Recent CBC piece re patients whose dementia ruins their judgement and therefore cancel their own insurance policies! This could be ruinous. Add it to your list of things to do today.
Thanks, Spiceman Costas Halavrezos for making me aware of this today!
New friends in Hawai’i called my attention to this article in the New Yorker. You may recall previous post in which I wondered at palliative care bringing PCP back into play to address end of life agitation. Perhaps this use of the element in “magic mushrooms” could have the same effect. But hard to know whether those with dementia might be more likely to have frightening hallucinations, as opposed to those that might bring sense of wellbeing without having to function at a higher cognitive level.
Please also note that the recent clinical trial described was conducted under very controlled, responsible circumstances. Safety IS an issue.
No further published evidence to push for use of oxytocin (nasal spray) for the behavioral disturbances due to frontotemporal dementia, but Dr. Finger and colleagues just had article published in the high profile journal Neurology, which will help doctors know to consider it as therapy. This paper, a requisite for further research, establishes the safety of using oxytocin among this patient population.
Oxytocin for frontotemporal dementia: A randomized dose-finding study of safety and tolerability. Neurology.2015 Jan 13;84(2):174-81. doi: 10.1212/WNL.0000000000001133. Epub 2014 Dec 10.
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Joo et al. report that US stroke cases among those older than 70 years require on average 12.5 hrs /week of informal (family) caregiving time. This is in addition to whatever help informal caregivers provide to those over age 70 yrs without specific medical conditions.
By comparison, figures provided in the Rising Tide report developed by the Alzheimer Society of Canada clock a caregiving rate of 14.6 hrs per week.
In the Netherlands, stroke takes 20.2 hours of informal care per week (2001 numbers). In Thailand, stroke requires 23.6 hours of informal care per week.
Stroke is right up there with Alzheimer’s disease in terms of time and energy needed from informal caregivers internationally.
Joo et al. Cost of informal caregiving associated with stroke among the elderly in the US. Neurology 2014; 83: 1831-1837.
A paper in the November issue of Neurology by the Australian FTD research group has observed that of subgroups with FTD or Alzheimer’s disease, behavioral variant FTD have the worst lipid profiles and indices of overproduction of insulin (hyperinsulinemia). Hard to say whether this comes from the overeating and preference for sweets that is more common among that subgroup of FTD than in semantic dementia or AD, i.e., is a sequela of the disease and behavioral changes, as opposed to the cause. And the authors did not speculate as to whether this implies a potential treatment strategy, but the work will be followed by more research for sure.
Systemic metabolism in frontotemporal dementia. Ahmed RM, MacMillan M, Bartley L, Halliday GM, Kiernan MC, Hodges JR, Piguet O. Neurology. 2014 Nov 11;83(20):1812-8.
I’m not sure if they’ll ship to the US or Canada, but some folks in the UK have the right ideas: custom made very simplified one-touch phones!
Anyone who’s tried to teach an older parent how to work an iPad (ME!) or how to dial numbers or check voicemail on a smartphone understands how much these devices need to be simplified.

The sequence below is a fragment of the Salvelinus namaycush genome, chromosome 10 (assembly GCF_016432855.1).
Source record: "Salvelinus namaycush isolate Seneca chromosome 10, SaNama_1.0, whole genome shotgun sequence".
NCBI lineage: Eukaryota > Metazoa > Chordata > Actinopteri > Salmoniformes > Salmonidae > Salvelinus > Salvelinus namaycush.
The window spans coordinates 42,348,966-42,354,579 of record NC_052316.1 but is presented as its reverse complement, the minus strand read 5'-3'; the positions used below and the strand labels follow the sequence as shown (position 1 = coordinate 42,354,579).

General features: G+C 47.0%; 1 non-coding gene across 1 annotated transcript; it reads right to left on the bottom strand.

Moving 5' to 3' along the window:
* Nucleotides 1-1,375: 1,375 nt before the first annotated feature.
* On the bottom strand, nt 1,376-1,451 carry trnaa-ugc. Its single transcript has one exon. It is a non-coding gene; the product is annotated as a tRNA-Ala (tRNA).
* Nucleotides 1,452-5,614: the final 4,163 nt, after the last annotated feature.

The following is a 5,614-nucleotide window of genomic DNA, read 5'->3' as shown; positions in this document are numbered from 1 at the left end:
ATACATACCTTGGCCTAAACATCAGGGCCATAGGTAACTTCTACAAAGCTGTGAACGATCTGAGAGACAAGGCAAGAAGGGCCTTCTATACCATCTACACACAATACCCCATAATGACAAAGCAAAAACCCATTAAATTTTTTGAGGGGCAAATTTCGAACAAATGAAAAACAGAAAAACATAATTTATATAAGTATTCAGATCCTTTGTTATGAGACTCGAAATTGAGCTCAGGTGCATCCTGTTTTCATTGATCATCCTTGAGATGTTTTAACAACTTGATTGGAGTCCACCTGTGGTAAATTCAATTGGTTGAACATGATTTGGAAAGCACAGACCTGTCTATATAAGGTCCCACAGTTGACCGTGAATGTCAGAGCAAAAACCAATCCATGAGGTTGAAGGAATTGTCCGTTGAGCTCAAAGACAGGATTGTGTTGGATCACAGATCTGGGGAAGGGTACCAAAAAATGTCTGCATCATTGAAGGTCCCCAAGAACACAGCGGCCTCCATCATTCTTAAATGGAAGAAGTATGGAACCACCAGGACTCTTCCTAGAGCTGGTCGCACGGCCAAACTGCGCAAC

Read this article carefully about how to qualify for Medicaid to assist with long-term care facility costs- it’s counterintuitive!
“When you apply for Medicaid to assist with the cost of in-home care or a long stay at a nursing home facility, federal rules require you to supply five years of financial records. Large bank withdrawals made during that five-year period will send up red flags, as will setting up a trust to shelter assets or selling a home to a relative at a discounted rate.”
Thanks, Bruce Rhodes, for these pieces that help us get the word out about FTD and support needed:
From great folks in the UK:
Thank you to all the folks who took the time to approach me after this morning’s presentations to share their experience for your benefit. Here are some pearls, with the disclaimer that I am quoting experiences that I will take into consideration in my further practice. I have not got any scientific evidence to explain or support these reports:
Although I say that anti-epileptic drugs such as valproic acid or Divalproex have come into and out of vogue (then back in again) as efficacious in behavioural control, FOUR caregivers scurried up to me to report really remarkable changes for the better in their patients who were put onto valproic acid.
One caregiver decided to make changes in their daily diets, to see how much she could optimize her patient’s function. There is a lot of evidence to support these sorts of changes to prevent dementia, but less evidence to bolster the institution of dietary restrictions once dementia has already been diagnosed. She noted much better cognition/behavior after cutting back on foods with high or any sugar, high fat foods and caffeine. But this point will interest those looking for some control over hypersexual behavior, she believes those supplements that can enhance bloodflow (vitamin E, aspirin, and “coenzyme Q10″) maintained his abnormal libido. Another way of saying that is that withholding these agents remedied abnormal HYPERsexuality. I put coenzyme Q10in quotes above just because I do need to add disclaimer that this supplement is not known widely or prescribed for blood-thinning purposes. But there’s the advice, please do comment below so that other caregivers can get a survey of whether your experience has been similar or different.